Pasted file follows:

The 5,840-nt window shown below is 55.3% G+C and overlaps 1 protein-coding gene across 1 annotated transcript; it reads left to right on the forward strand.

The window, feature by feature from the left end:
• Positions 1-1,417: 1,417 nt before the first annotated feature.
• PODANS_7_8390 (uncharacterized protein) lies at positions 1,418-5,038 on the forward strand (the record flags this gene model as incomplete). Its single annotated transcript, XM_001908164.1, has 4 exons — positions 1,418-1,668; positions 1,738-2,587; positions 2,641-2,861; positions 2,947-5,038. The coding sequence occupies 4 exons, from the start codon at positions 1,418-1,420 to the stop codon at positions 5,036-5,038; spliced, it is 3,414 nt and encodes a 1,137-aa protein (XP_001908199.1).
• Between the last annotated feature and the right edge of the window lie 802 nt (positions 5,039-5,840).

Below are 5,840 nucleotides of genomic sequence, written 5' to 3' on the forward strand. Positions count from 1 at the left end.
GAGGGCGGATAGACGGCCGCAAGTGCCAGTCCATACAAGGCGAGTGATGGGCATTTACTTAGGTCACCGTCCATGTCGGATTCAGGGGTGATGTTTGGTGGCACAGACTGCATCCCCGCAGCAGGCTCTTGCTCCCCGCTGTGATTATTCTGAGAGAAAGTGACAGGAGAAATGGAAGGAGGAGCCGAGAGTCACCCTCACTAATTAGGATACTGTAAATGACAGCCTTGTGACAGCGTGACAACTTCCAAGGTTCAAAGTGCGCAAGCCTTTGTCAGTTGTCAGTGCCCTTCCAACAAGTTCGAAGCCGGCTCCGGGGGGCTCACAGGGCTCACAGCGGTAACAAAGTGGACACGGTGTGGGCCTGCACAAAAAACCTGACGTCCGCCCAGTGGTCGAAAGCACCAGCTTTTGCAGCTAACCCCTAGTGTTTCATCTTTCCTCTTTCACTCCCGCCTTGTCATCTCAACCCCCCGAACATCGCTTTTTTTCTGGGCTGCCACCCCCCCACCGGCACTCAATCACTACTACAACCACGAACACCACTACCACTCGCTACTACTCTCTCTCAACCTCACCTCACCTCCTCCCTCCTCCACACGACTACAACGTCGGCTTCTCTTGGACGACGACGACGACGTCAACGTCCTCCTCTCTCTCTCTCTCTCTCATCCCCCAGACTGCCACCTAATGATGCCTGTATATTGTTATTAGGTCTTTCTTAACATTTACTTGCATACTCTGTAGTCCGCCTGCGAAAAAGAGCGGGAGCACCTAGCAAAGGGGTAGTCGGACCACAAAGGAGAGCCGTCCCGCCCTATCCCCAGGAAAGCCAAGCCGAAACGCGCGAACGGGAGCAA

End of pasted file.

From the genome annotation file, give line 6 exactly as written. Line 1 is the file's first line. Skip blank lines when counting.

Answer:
Below are 5,840 nucleotides of genomic sequence, written 5' to 3' on the forward strand. Positions count from 1 at the left end.